Saturday, August 23, 2014

Deaths in 2 Senior Homes Highlight Sharp Rise in Abuse, Neglect

Staff members at two Minnesota homes for elderly people failed to provide adequate medical care and monitoring, resulting in the deaths of two residents, according to investigation reports released Thursday by the Minnesota Department of Health.
 
The fatalities come amid a sharp rise in reports of abuse and neglect at homes for senior citizens across Minnesota. The number of maltreatment complaints received by state authorities involving nursing homes, home care and assisted-living facilities nearly tripled to 1,217 in 2013 from 451 in 2010, according to a report issued last month by the Department of Health.
 
In the latest reports, an elderly resident with dementia was not provided with any fluids, food or monitoring for more than 18 hours in May because staffers at the home, Summit Hill Senior Living in St. Paul, were unaware that the client had been transferred to the facility’s “memory care” unit. The resident was found on the toilet with multiple abrasions and died the following morning, state investigators found.
 
In another case, a nursing assistant at Boundary Waters Care Center in Ely, Minn., stopped providing oxygen to a resident who was having difficulty breathing and then sent the resident in a nonemergency transport van to an appointment more than two hours away. The resident later died of cardio-respiratory arrest.
 
Elder care advocates attribute the increase in the number of complaints to better reporting, poor staffing levels and heightened public awareness of senior abuse.
 
In an unusual move, the state Department of Health in June seized control of Camden Care Center, a Minneapolis nursing home, after inspections turned up more than 80 infractions, many of them serious. Regulators found that two residents required hospitalization after accessing drugs or alcohol while under the facility’s care, among other violations.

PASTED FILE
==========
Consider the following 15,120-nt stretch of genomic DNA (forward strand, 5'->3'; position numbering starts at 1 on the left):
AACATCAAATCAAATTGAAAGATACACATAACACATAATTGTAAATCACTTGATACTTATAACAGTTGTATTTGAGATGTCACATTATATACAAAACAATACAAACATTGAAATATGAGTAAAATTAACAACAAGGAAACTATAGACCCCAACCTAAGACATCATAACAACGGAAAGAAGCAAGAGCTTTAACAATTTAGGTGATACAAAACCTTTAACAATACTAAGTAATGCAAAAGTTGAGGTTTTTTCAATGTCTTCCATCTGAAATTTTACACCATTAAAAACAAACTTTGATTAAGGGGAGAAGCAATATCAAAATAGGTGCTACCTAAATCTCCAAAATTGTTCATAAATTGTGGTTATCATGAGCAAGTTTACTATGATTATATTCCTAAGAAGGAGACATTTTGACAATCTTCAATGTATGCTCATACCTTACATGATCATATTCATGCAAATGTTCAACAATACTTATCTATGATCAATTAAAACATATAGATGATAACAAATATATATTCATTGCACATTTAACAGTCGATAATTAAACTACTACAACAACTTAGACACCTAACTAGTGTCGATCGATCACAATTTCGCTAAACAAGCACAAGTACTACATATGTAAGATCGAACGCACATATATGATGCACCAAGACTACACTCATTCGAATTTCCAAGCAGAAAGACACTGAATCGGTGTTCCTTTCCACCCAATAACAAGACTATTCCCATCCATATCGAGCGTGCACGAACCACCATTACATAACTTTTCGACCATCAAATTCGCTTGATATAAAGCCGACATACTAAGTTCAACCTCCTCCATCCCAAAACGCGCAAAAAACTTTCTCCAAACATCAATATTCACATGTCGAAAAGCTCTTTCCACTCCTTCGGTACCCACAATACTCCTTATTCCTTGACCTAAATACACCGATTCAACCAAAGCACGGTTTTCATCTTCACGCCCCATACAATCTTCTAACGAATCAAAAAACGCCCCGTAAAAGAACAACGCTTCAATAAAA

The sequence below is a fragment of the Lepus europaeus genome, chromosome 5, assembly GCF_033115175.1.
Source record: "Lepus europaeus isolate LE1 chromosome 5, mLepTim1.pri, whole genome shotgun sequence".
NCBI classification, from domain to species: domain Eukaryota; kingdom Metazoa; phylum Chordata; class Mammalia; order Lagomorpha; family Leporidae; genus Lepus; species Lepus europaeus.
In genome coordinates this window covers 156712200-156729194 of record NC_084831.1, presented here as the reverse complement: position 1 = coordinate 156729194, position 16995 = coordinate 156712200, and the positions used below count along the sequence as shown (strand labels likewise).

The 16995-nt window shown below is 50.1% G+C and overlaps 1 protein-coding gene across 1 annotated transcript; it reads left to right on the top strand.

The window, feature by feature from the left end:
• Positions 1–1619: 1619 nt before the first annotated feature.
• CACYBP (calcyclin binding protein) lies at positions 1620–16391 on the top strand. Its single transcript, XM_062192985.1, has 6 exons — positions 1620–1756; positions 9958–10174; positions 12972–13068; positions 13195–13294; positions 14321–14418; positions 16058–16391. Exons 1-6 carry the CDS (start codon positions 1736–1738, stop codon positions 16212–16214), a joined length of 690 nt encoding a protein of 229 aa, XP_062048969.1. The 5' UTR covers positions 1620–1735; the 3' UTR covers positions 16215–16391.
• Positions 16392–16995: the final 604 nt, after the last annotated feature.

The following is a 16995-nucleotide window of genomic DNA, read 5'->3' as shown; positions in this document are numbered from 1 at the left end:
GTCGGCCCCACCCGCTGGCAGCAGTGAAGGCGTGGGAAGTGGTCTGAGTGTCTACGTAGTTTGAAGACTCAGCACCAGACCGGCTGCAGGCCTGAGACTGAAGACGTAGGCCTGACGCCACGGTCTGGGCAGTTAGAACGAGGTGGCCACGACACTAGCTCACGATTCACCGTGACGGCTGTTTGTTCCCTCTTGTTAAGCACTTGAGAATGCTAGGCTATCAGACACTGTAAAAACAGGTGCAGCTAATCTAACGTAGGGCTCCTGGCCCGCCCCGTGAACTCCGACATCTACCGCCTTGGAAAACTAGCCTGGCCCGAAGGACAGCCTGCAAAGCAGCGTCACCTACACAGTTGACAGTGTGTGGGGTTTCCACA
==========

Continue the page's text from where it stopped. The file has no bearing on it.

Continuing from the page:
“It’s really disturbing to see the numbers of complaints going up,” said Iris Freeman, director of the Vulnerable Adult Justice Project at William Mitchell College of Law. “It could be a measure of stronger action on the part of people who suspect they are observing abuse.”
 
In response to rapid growth in the senior care industry, the Department of Health has roughly doubled its investigative staff to 20 people over the past five years.
 

4 comments:

Thelma said...

Congress promised to protect the elderly. Where the hell are they?

Anonymous said...

They forgot that they transferred the resident to memory care? Oh my.

Shutting down these dangerous places, immediately, is the only solution.

In the Scott Schuett case (google it) if the Commonwealth of Virginia had simply done that within 15 days as permitted by law, instead of letting so-called "due process" hearings drag on for over a year and a half, how much suffering could have been averted?

Now there are multiple lawsuits, and the official enablers of this abuse and neglect are scurrying away like cockroaches exposed to the morning light.

The Commonwealth Council on Aging voted over a year ago to hear from the Attorney General's Office as to why this law wasn't followed.

The A.G.'s office begged off on the dubious claim that Scott Schuett's final appeal was still pending and it had to be "fair to Mr. Schuett."

Well, that last case concluded on October 1, 2013, over ten months ago.

Where is the explanation? Where is the "due process" for the elderly and disabled harmed by this abuse and neglect? Where is the accountability for those who dumped helpless human beings in these hellholes? Still waiting for an answer .....

StandUp said...

There certainly needs to be a crackdown at these facilities and people sentenced to prison for their offenses. That might help.

Kathleen said...

Appalling! The drugging in facilities needs to stop! The facility my mother is in (held against her will by her for profit guardian) she is druggedvall day long. She has had many falls andmany horrible side effects. Her guardian threatens me for speaking out.